THE RAPID pace of digital transformation due to the COVID-19 pandemic, which saw businesses move their services online, supply chains disrupted and employees work from home, has pushed cyber security to the top of the agenda for UK CEOs.
No less than 91% of UK CEOs are concerned about the threat of cyber security risks. That’s according to PwC’s 24th Annual CEO Survey. This is the highest figure recorded since CEOs were first asked about cyber threats in the survey, and an increase on last year’s figure of 80%. It’s also higher than this year’s global figure of 85%.
Chris Gaines, cyber security leader at PwC UK, commented: “As the criticality of technology has increased over the past year, so have UK CEOs’ fears of cyber security threats. This heightened concern is understandable as the stakes are so much higher than they were 12 months ago. Businesses have become far more aware of how reliant on technology they are for their very survival. As such, the risk of cyber security attacks naturally weighs more heavily on their minds.”
Gaines went on to state: “The technological changes implemented over the past 12 months have not only been across businesses, but also society. Many of them were implemented in haste. Risk averse organisations who, in different times, may have taken years to plan for increased remote working simply made the change overnight. Organisations must now effectively and securely embed such changes while continuing to evolve and innovate.”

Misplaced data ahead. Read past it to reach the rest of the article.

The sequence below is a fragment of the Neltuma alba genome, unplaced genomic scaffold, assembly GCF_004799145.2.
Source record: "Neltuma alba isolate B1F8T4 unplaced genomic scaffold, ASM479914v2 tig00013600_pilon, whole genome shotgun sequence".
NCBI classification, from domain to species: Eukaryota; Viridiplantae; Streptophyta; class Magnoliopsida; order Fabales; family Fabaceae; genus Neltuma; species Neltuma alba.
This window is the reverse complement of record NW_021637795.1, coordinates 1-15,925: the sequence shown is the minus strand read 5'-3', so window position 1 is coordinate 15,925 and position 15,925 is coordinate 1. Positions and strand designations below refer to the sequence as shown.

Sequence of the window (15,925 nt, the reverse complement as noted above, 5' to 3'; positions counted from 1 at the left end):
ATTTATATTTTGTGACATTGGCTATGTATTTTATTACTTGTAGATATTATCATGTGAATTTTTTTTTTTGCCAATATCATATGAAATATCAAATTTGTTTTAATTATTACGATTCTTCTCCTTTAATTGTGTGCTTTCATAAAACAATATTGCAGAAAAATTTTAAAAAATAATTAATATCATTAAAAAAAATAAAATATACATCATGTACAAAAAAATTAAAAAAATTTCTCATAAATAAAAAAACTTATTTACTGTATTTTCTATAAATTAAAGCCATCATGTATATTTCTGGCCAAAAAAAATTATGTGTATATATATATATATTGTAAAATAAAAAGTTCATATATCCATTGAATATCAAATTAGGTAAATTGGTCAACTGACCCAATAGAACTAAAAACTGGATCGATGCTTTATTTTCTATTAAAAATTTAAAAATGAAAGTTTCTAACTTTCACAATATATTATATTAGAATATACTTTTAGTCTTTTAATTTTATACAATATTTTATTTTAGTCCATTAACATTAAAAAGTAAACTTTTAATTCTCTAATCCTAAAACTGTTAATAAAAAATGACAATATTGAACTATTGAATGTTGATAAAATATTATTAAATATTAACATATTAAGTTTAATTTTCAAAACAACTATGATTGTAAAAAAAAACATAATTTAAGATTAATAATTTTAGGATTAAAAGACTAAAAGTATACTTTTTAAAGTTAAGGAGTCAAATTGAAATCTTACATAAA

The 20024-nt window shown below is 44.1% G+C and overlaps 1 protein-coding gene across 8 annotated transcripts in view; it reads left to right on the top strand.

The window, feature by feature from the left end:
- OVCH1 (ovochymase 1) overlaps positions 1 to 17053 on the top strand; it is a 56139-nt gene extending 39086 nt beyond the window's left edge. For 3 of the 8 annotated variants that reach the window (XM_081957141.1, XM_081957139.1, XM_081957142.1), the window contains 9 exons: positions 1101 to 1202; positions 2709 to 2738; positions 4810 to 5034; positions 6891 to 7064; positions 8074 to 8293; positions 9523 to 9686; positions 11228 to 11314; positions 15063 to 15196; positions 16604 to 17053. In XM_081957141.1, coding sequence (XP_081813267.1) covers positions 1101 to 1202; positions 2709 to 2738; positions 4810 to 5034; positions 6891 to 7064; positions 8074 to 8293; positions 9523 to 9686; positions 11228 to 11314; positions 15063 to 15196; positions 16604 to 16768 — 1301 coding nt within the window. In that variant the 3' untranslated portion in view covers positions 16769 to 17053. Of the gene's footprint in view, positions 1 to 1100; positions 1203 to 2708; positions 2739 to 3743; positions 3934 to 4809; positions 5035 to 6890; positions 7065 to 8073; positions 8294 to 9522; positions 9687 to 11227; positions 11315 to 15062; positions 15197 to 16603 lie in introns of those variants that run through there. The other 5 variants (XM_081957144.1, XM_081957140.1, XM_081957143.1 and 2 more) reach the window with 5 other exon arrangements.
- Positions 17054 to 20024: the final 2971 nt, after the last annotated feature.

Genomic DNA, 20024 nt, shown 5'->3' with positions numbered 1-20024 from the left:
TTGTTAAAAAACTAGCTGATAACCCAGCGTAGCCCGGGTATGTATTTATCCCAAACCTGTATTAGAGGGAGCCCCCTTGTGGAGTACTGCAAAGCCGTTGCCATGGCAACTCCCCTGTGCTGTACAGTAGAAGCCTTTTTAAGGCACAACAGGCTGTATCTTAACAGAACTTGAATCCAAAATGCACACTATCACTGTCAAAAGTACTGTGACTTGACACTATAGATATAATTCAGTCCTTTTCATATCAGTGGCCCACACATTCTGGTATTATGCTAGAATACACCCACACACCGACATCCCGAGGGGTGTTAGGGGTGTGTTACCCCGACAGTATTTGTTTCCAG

Top strategic risk
When asked which threats are explicitly factored into their strategic risk management activities, ‘cyber threats’ was the most selected by UK CEOs and chosen by 75% of them. This was in front of ‘pandemics and other health crises’ (62%) and ‘uncertain economic growth’ (57%).
Looking ahead, 48% of UK CEOs are ‘extremely concerned’ (up from 42% last year) about the risk cyber threats pose to their business growth prospects. In addition, as a result of the COVID-19 crisis, some 67% of UK CEOs plan to increase their long-term investment in cyber security and data privacy over the next three years, with 24% of UK CEOs suggesting that they will significantly increase long-term investments.
Chris Gaines observed: “Increasing investment in cyber defences is only part of the approach CEOs should be taking. With every area of every organisation now more reliant on technology, and more reliant upon the technology of suppliers and other organisations within their ecosystem, business leaders need to appreciate the role they must play in securing their organisation.”
He added: “Securing an enterprise is far more than ensuring the CIO builds the right technical controls. It’s about simplifying the organisation to be securable. It’s about assessing, understanding and managing the cyber risk impact of every business decision. It’s also about recognising that much of cyber security risk originates from vulnerabilities outside of the organisation.”
In conclusion, Gaines outlined: “CEOs are right to be concerned about cyber security risk, but the real challenge they face is shaping their organisations to be securable. This period of change in which we now find ourselves presents the perfect moment to face up to that challenge and deliver the answer.”